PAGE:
The other element in the story: I am the narrator of the story. I'm explaining various things about witch history and witch powers. I then say, "most witches are lovely people, trying to make life better for people. Sometimes they play tricks, but these are almost always playful. There are, however a few witches who do great harms. They are Evil Witches." Vernie then jumps up and yells, "No evil witches in my story." I explain that there are always bad guys in stories, that this is needed to give the story some conflict and tension. Vernon then says "My Daddy says that you don't need conflict in a story." [Adriano's most recent play, directed by Becky and still playing in Philly, is called "A Perfect Day." It is deliberately a story that is not built around conflict.]
So, there you have it. Once the kids are a little older -- four-ish I think -- I'll begin telling them the story of the three little witches and their adventures, with no evil witches.
2. Medical Update
I had my first outpatient clinic visit today, preceded by labs. The labs were super-annoying. I was scheduled for 10:20, but the lab had grossly overbooked appointments, so I wasn't seen until 11:05. Then the labs were drawn by a tech in training, so every step had to be checked by her supervisor. They had in their orders that my PICC line dressing needed to be changed, which was in fact an error since the nurse had changed it just before my discharge on Monday, which added another twenty minutes. And then they did not have in their orders that I needed blood drawn directly from my peripheral blood (rather than via the PICC line) to check the level of the anti-rejection drug in my blood. The tech-in-training first tried to get a blood draw from my left arm, but she couldn't get the blood to flow. She wiggled the needle around, trying to find a vein, but to no effect. So, her supervisor took over and took the blood from the back of my hand. She was also a little heavy handed -- no Etienne, alas.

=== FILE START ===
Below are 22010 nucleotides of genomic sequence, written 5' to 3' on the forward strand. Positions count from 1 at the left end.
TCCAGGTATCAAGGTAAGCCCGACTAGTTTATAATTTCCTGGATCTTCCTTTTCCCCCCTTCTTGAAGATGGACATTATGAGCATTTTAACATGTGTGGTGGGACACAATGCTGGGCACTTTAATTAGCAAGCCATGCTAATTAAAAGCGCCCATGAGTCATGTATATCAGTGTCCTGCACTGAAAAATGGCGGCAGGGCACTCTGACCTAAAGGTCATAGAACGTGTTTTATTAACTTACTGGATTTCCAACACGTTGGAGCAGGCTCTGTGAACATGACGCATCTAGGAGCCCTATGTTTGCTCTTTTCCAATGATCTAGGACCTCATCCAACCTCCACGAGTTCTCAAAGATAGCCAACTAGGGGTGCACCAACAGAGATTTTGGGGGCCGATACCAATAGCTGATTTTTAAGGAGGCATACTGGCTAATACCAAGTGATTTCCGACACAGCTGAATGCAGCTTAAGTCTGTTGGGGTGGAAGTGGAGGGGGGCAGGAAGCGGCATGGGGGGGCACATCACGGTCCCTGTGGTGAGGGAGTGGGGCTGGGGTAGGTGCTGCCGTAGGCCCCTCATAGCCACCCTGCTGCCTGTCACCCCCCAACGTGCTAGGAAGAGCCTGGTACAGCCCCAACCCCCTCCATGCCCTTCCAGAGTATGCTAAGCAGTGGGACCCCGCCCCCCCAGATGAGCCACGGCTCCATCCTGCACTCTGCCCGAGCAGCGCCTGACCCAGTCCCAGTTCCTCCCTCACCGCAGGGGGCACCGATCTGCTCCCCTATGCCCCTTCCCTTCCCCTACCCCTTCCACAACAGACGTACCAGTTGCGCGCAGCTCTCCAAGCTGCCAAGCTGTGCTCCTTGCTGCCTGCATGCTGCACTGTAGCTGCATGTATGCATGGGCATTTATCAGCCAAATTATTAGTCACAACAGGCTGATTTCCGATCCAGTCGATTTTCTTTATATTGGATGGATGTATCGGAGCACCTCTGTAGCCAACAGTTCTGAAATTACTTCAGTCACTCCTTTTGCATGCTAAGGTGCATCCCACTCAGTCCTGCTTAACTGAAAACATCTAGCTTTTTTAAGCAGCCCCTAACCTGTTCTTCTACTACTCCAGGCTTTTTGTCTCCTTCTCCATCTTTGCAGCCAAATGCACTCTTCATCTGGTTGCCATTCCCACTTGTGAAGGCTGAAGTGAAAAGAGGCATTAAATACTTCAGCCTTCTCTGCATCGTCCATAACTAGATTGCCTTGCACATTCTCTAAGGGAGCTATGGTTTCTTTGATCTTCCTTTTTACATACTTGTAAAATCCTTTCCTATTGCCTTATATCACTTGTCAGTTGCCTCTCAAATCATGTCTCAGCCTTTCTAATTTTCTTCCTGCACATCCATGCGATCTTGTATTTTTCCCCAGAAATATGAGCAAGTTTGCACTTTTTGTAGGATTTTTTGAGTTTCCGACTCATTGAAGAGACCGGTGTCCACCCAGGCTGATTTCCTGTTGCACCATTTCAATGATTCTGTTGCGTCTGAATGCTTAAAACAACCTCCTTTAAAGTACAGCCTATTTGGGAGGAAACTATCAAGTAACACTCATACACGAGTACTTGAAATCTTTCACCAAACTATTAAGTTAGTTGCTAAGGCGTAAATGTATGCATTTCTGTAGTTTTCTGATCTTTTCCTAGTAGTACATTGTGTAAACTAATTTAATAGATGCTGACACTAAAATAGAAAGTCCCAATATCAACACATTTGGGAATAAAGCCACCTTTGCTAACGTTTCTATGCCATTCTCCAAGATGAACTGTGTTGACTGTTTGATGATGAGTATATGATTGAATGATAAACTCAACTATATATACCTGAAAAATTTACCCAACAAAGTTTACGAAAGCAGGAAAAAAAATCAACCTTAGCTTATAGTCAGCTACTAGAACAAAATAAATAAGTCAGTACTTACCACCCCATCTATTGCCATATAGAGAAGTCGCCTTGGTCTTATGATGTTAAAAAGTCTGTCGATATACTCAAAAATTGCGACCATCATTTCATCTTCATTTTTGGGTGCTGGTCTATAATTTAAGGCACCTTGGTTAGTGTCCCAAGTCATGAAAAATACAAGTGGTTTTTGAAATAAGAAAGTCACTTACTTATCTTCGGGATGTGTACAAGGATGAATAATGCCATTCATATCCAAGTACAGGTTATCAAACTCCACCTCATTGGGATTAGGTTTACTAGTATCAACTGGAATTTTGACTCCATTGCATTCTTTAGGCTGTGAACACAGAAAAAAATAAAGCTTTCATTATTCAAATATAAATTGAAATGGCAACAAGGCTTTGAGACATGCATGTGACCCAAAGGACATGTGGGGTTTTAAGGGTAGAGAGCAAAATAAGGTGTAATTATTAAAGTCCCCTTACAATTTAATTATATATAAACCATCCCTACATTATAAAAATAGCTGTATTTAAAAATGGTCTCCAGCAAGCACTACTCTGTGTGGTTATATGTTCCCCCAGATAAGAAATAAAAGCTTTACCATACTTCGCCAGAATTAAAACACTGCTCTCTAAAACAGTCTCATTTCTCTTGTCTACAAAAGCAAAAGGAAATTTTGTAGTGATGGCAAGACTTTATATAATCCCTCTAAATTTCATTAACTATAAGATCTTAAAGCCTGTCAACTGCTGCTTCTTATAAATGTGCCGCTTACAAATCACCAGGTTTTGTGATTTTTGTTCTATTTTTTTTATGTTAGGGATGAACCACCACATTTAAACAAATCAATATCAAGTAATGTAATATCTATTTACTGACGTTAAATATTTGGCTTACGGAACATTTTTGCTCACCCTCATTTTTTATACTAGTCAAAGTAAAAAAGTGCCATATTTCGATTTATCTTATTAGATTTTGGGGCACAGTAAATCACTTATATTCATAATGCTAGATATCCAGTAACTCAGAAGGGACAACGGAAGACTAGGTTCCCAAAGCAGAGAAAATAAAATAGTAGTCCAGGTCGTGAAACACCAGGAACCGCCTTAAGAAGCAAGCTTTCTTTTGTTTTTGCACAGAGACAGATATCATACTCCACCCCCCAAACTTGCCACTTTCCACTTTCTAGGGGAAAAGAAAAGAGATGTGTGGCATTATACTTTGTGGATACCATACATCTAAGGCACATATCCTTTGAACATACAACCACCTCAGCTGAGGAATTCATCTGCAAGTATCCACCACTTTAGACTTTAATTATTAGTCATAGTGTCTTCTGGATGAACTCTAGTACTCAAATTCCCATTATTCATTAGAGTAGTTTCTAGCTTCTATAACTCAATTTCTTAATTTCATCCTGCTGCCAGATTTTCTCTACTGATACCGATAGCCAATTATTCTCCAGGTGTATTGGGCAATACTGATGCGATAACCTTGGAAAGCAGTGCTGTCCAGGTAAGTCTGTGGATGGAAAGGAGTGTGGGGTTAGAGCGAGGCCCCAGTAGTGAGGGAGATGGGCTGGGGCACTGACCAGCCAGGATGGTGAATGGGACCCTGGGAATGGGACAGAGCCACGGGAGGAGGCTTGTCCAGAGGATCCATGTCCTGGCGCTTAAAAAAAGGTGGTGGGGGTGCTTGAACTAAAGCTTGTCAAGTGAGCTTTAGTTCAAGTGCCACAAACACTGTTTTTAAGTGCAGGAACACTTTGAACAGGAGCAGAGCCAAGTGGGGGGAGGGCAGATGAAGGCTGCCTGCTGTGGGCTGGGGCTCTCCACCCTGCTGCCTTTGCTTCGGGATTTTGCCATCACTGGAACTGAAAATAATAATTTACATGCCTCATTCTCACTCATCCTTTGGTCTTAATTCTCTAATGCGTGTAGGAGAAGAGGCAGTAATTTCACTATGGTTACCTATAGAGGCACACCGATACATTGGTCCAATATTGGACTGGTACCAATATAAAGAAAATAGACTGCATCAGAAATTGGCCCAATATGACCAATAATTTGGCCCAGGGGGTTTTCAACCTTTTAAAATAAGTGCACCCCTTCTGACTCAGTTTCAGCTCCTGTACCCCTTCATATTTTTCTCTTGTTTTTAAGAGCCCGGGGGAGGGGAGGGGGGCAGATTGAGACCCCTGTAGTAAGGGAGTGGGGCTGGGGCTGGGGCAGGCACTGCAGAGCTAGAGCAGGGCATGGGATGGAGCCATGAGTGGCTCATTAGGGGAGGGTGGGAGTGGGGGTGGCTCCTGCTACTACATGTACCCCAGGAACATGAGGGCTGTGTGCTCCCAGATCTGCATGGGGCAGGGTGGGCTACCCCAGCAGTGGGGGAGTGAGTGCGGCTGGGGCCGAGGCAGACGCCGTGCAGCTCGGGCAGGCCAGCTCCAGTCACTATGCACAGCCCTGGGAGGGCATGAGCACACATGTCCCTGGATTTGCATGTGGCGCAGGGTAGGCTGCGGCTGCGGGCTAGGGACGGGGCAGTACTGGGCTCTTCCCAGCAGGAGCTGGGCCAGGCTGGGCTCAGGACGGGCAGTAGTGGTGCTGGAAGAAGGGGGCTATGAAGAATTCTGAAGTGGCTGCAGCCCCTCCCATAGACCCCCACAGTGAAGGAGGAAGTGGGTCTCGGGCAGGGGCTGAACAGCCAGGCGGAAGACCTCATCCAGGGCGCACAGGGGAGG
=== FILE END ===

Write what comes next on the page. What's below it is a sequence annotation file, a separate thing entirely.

Then I went to the clinic to see Dr. Hari, the head of my BMT team. Mostly excellent news: Hemoglobin jumped to 9.9, the highest it has been since March; 3,700 neutrophils per microliter; platelets only a little low. But also a slightly ominous number: 2% of my white cells were blasts. Blasts. The dreaded blasts. There are, however, two kinds of blasts: immature neutrophils that spilled out of the bone marrow because it's working in overdrive; and leukemia cells. It could be the case that these are all of the first kind of blast, but I suspect that they are the first reappearance of leukemia. We knew that the chemo and radiation I had in the run-up to the transplant was very unlikely to have obliterated completely my defective hematopoietic stems cells, so it was to be expected that we would have to contend with remnants producing leukemia. I suppose I had thought there would be a longer period before we had to contend with this, but as we say in cancerworld, it is what it is. I will have a bone marrow biopsy next Wednesday, which will definitively tell us what's going on. Dr. Hari said that we are in a very good position to fight this and that they have lots of options. The basic idea is to shift the levels of anti-rejection medications to allow the new neutrophils more room to maneuver in attacking these leukemia cells, to put me back on some oral chemo, and do some other things to strengthen the new donor cells. This is sobering, but I am not discouraged. And perhaps these will, in the end, be the happy blasts rather than the malign ones. No evil witches allowed!